Peek into the library of Loudoun Country Day School on most any Saturday morning, and you’ll see a scene that could just as easily be played out on a stage.
Tables are turned into castles. Chairs become thrones. Shelves serve as make-believe moats. And students from 10 to 14 years old take on the roles of Lady Macbeth, Claudius, Rosalind, Romeo and Juliet.
“Friends, Romans, countrymen, lend me your ears,” student Beatrix Edmonds announced on a recent Saturday, reciting from memory Marc Antony’s speech in Shakespeare’s “Julius Caesar.”
At this Leesburg school, Saturday mornings are for Shakespeare.
At the start of every weekend from January through April, between 15 and 20 students make their way to the school to take an in-depth course on Shakespeare taught by Headmaster Randy Hollister.
Hollister taught English at Loudoun Country Day School for 18 years. Early last year, he decided to use some of those lessons that former students enjoyed most and turn it into an informal Saturday course.
He first floated the idea in January 2017, emailing parents of fifth through eighth grade students that he would be at the school each Saturday to discuss and discover Shakespeare, if anyone wanted to join him.
“I thought maybe three or four kids would show up,” he said.
But more than 15 came and, some weeks, as many as 20 showed up. Attending doesn’t earn students extra credit, and attending is certainly not a requirement. But the students say they come because, well, it’s a lot fun.
The first part of each session is about learning the nuts and bolts of Shakespeare. Hollister taught the students about the playwright as a person and then moved on to his writings, including lessons on how Shakespeare structured his sonnets and soliloquies and what lessons can be learned from his 154 sonnets and 37 plays.
One lesson Hollister wants to leave with the students is that Shakespeare’s writings were less about the ideas the words portrayed and more about the words themselves. He gave the example of Shakespeare’s 12th Sonnet, which mostly is told through one syllable words to imitate the sound of a ticking clock: “When I do count the clock that tells the time…”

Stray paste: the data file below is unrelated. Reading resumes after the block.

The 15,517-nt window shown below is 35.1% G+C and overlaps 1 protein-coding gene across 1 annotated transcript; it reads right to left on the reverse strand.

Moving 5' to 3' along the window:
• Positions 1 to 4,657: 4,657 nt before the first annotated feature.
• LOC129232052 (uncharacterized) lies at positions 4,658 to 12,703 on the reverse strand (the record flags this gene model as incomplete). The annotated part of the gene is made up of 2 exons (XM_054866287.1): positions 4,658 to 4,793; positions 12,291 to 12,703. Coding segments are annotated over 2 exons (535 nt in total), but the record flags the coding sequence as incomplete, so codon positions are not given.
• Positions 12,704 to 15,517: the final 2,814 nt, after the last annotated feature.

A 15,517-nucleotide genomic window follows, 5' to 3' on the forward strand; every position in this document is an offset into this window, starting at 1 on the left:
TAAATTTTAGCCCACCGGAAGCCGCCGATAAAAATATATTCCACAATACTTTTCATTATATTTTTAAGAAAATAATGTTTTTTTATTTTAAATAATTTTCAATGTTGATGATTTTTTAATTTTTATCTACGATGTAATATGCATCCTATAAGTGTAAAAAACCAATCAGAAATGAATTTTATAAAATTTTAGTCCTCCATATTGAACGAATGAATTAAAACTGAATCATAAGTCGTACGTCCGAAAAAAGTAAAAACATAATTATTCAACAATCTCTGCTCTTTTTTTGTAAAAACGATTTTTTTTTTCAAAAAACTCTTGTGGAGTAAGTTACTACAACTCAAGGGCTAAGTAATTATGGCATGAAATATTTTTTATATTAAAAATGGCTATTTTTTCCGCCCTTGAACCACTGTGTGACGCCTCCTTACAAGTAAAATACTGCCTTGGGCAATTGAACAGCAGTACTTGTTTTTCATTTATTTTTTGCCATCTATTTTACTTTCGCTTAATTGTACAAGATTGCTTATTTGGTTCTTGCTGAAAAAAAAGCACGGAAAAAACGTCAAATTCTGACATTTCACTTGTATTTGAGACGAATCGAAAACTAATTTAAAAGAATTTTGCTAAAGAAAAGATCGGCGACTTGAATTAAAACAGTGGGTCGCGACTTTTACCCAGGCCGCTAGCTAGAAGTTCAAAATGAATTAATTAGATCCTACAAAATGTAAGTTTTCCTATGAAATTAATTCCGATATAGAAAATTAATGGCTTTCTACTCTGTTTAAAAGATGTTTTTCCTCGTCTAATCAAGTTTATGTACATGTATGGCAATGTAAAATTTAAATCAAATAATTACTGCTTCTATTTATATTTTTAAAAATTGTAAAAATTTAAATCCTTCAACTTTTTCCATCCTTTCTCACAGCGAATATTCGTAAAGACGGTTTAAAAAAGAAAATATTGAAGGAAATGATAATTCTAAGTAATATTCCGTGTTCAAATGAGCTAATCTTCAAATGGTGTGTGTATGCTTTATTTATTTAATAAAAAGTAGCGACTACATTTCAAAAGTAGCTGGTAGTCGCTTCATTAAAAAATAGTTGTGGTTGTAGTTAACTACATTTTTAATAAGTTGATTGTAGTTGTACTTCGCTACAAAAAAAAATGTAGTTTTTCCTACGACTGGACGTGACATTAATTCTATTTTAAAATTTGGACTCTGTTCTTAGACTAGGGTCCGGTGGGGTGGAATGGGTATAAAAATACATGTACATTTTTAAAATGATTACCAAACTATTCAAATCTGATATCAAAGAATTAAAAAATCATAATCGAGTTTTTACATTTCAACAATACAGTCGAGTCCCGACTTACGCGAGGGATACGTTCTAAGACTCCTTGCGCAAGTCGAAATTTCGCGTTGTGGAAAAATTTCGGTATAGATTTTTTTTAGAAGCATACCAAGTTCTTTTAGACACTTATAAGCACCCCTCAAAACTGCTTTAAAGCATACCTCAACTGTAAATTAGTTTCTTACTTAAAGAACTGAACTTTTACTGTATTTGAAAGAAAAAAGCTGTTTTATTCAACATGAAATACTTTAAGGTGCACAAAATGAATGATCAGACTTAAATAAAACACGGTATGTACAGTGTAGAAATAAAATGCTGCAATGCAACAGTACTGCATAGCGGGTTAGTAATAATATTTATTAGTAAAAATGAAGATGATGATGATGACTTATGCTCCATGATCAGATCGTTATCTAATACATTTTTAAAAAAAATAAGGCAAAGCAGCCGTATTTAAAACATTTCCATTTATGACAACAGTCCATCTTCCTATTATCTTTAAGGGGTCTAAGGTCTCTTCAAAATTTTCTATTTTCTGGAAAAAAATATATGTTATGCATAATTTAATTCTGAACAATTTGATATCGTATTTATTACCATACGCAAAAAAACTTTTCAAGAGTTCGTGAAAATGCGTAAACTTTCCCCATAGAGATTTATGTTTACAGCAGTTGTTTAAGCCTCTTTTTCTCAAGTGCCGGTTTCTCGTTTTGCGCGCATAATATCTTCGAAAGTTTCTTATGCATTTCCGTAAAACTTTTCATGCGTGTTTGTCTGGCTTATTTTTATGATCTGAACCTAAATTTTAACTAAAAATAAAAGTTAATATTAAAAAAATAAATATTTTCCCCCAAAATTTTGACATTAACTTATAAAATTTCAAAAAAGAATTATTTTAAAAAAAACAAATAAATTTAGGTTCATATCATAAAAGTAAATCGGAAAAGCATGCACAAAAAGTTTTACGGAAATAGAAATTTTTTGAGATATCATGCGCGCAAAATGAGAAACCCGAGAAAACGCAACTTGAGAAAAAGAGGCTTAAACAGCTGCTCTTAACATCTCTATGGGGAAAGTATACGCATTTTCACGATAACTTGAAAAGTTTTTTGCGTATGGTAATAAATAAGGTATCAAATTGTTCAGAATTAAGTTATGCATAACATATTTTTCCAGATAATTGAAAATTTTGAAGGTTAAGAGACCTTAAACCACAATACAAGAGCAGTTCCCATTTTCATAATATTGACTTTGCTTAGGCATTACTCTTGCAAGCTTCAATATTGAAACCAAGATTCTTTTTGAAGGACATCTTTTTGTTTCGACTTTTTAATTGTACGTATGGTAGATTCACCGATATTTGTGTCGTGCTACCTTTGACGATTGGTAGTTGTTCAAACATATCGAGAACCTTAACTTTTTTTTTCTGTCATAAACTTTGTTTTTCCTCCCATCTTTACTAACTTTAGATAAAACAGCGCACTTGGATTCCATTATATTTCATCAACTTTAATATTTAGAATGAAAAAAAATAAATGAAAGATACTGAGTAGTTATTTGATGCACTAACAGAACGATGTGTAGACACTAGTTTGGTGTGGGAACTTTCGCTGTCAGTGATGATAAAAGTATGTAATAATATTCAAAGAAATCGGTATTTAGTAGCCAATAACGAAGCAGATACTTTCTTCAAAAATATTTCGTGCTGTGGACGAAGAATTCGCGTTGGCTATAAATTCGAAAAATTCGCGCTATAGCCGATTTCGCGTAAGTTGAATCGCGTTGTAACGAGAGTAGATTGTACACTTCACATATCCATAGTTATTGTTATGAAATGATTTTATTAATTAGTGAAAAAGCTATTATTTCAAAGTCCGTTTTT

“That’s counter intuitive to not be focused on the overall message, right?” Hollister told the students. “But for Shakespeare, his focus was the artistry of the words.”
For the second half of each session, he invites students to break into groups to act out scenes from their favorite Shakespeare plays. Hollister steps back to let the student’s imagination and creativity lead, and he allows things to unfold that wouldn’t typically be permitted in a library: Students sword fight with Nerf lightsabers, stack chairs on top of desks, and don Medieval-looking helmets and cloaks. All to bring Shakespeare’s words to life.
“It’s the weekend. You’ve got to make it enjoyable,” Hollister said on a recent Saturday, as a savage duel broke out nearby. “I know I certainly enjoy it, and they seem to, too.”
Fifth-grader Karl McDonald, one of those in the duel, said he doesn’t think he’ll go into a career related to literature or performing arts, but he sees the benefits of learning about the world’s most-famous playwrights.
“When I grow up I want to be an engineer, but I want to be well-rounded,” he said. He competes in the school’s Battle of the Books competition, which asks students to read and be quizzed on several books. “I kind of read books differently now” after taking part in Shakespeare Saturdays, he said. “I see now how much work goes into writing.”
Delaney Miller, a sixth-grader, said Hollister makes the subject especially interesting. “He’s very enthusiastic,” she said. “I’ve always been a book lover and Shakespeare is really interesting to me, but this has been even more fun than I thought it would be.”
Each of the students has been asked to choose a sonnet, speech, soliloquy or passage to memorize. By the end of the school year, they may put on a short performance to show their parents and classmates just what they’ve been up to on Saturday mornings.